Are You Taking Too Many Prescriptions?

3 min read  |  October 02, 2018  | 

Medications are a tricky thing.

They can be lifesaving — when used appropriately. Sometimes, they are prescribed when they shouldn’t be or not prescribed when they should be. Or we don’t take them correctly. When you are taking a multitude of medicines, it becomes difficult to predict how the medications are going to interact with each other. That includes prescriptions, over-the-counter medicines, and herbal supplements.

Polypharmacy is often defined as the consumption of five or more prescriptions, medicines, and/or supplements, on a daily basis. In one 2016 study, 100 patients, both men and women over age 65, were admitted to a hospital. More than half of the patients received five to nine different drugs. On admission, more than 52 percent of potential drug-drug interactions were observed.

Polypharmacy is a big problem, especially in the elderly, says Dr. Stephen Avallone, an internal medicine expert with the University of Miami Health System.

Talk to your doctor about ALL the medications you take.

Yes, that includes vitamins and herbal supplements.

“During an initial visit, we often reconcile medications with the health issues in a patient’s file,” he says. “Those medications and supplements that are not aligned with a particular condition are usually the first to be considered for removal from a person’s medical regimen.”

Too many prescriptions can be harmful

Sleeping pills, anti-anxiety medications, and other medications may interfere with cognitive function and some combinations may put you at risk for injury.  For instance, if you wake up groggy in the middle of the night after taking a sleep aid, you could trip and fall, leading to hip fracture requiring hip replacement, says Dr. Avallone.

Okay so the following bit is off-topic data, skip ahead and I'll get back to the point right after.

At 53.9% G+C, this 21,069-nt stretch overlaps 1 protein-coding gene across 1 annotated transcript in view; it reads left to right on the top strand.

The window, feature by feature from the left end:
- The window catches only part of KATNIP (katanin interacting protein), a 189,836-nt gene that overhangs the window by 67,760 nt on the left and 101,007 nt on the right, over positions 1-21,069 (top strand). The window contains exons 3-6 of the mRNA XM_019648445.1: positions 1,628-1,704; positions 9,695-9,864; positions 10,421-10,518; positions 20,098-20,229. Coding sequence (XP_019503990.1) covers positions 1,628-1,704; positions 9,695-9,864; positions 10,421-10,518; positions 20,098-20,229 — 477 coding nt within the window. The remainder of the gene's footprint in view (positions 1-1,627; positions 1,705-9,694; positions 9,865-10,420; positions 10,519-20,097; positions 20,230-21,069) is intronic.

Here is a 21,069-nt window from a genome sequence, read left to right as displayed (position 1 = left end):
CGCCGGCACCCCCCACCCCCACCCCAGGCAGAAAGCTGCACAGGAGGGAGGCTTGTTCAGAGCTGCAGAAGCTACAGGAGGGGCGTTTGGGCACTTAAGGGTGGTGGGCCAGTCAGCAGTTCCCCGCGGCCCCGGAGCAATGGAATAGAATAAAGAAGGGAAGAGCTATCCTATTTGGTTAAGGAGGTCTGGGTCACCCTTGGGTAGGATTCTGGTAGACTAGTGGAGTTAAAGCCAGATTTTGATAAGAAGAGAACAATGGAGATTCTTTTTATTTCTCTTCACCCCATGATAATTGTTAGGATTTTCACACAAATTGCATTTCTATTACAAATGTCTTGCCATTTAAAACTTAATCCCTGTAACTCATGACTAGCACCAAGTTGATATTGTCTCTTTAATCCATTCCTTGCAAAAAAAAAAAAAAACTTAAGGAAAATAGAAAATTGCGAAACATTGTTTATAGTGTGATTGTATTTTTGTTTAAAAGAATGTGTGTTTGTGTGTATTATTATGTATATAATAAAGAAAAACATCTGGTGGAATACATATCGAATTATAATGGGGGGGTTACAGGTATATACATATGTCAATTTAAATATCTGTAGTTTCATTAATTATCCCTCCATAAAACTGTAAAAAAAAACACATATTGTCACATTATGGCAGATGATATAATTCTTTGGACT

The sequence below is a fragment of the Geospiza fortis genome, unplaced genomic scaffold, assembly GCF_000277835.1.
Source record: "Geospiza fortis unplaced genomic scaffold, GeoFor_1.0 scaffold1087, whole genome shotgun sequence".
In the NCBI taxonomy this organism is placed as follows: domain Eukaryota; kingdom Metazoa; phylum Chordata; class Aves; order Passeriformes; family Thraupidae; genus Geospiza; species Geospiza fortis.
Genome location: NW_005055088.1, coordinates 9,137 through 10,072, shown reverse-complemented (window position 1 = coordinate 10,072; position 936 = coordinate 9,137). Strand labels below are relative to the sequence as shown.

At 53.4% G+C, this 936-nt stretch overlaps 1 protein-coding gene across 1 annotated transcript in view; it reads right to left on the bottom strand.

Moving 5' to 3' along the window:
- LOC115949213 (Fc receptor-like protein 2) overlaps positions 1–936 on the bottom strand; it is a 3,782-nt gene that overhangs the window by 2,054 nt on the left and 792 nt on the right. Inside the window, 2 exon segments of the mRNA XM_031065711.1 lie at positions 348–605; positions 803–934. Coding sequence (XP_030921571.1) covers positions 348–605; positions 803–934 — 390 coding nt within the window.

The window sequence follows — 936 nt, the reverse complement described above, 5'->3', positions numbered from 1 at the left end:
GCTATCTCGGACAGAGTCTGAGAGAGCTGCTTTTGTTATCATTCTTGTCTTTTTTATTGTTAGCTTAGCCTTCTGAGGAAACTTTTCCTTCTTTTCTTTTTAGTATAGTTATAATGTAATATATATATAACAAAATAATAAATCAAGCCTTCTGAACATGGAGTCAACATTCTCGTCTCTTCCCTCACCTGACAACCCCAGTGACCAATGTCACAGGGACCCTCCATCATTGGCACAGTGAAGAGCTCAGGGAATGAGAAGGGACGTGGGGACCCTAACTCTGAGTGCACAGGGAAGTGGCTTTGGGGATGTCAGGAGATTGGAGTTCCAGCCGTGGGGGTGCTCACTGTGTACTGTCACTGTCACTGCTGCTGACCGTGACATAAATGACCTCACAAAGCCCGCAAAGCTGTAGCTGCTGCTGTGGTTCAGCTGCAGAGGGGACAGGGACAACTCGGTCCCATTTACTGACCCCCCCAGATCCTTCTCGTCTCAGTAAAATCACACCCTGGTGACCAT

Pharmacists have programs that alert them to potential interactions between two drugs. Unfortunately, it isn’t possible to accurately predict the side effects or clinical effects of a combination of drugs. Side effects vary among individuals, due to each individual’s genetic make-up.

“Excessive supplement use can also interfere with prescribed medications in some cases,” adds the doctor. “In an effort to stay well, sometimes people can take too much of a certain supplement or vitamin and don’t realize that it may be harmful rather than helpful.”

For example, high doses of Vitamin C may cause kidney stones to develop.

If you do feel like you are having a reaction to a drug, call your doctor for advice,” says Dr. Avallone. “Some drugs are crucial to your health and some, when stopped, must be tapered off to prevent rebound side effects.

“Don’t just decide on your own to stop taking a drug. Talk it over with your doctor first and come up with a plan you can live with.”

If you can’t get to your doctor, stop by your local pharmacy and speak with a pharmacist. Visit for more information.

Mary Jo Blackwood, RN, MPH, is a contributing writer for UMiami Health News. Based in St. Louis, MO, and Colorado, she has written medical articles and webpages for consumer publications and major university health centers.

Tags: Dr. Stephen Avallone, drugs, medication, pharmacology, polypharmacy, supplements

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